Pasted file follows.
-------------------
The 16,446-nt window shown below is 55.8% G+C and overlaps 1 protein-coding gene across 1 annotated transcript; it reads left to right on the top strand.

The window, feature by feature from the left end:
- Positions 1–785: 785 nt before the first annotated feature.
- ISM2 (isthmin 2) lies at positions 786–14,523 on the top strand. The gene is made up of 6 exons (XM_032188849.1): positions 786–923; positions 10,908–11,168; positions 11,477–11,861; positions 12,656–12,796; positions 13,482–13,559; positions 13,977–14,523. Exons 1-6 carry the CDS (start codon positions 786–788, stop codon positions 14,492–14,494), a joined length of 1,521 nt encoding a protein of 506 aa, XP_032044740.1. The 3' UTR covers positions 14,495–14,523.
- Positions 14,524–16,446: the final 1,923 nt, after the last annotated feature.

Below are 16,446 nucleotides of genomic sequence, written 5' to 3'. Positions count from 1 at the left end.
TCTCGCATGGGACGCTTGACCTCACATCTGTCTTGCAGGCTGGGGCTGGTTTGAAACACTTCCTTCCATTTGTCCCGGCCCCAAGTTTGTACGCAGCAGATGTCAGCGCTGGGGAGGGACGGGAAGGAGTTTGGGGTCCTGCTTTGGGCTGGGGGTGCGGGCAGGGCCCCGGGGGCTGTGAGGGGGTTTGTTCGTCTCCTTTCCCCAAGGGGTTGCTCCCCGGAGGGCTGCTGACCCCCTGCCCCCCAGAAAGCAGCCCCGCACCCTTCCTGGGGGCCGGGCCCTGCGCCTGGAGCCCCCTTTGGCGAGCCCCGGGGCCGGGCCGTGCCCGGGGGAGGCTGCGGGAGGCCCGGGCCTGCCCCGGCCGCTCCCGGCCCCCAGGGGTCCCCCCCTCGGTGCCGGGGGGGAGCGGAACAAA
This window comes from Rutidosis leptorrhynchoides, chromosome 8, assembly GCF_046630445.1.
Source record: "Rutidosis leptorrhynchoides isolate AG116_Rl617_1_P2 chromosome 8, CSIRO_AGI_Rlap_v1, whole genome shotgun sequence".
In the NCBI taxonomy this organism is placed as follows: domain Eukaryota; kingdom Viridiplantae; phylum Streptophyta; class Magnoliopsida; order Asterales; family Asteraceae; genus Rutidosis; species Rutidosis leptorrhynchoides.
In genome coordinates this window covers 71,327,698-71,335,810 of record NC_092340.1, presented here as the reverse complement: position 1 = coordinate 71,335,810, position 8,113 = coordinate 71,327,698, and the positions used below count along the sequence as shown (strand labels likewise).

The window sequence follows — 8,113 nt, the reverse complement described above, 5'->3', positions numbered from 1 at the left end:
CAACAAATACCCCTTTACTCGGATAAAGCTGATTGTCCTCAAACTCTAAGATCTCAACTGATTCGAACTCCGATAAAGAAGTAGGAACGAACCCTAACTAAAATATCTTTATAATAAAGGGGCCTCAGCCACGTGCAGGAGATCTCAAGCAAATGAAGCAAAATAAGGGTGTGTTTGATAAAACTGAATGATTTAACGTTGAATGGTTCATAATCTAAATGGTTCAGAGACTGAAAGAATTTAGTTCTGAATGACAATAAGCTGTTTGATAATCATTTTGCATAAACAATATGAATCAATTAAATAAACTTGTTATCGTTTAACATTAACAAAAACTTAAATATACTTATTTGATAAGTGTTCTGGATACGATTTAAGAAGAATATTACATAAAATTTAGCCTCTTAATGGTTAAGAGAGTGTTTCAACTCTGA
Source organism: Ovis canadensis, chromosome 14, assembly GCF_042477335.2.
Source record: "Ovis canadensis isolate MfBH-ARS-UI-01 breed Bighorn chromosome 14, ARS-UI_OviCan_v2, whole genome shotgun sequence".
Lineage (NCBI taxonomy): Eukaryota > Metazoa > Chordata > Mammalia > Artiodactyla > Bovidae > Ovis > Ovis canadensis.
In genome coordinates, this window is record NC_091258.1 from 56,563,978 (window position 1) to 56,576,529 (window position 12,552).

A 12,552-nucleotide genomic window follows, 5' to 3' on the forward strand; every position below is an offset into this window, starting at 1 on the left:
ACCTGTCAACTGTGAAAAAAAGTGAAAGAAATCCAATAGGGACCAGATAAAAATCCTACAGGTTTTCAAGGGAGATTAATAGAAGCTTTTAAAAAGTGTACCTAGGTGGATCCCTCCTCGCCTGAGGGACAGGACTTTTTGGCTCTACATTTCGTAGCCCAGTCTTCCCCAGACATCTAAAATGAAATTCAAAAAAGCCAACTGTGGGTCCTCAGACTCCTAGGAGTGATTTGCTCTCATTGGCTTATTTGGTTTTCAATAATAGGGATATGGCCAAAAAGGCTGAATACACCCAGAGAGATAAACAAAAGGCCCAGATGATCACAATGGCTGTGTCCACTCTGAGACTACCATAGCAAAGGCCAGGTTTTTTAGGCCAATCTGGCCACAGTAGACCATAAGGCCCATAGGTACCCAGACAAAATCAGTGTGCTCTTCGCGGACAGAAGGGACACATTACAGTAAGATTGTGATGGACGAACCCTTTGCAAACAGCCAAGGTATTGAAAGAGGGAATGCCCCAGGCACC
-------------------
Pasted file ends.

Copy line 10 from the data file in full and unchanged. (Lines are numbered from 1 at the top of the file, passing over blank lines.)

In the NCBI taxonomy this organism is placed as follows: domain Eukaryota; kingdom Viridiplantae; phylum Streptophyta; class Magnoliopsida; order Asterales; family Asteraceae; genus Rutidosis; species Rutidosis leptorrhynchoides.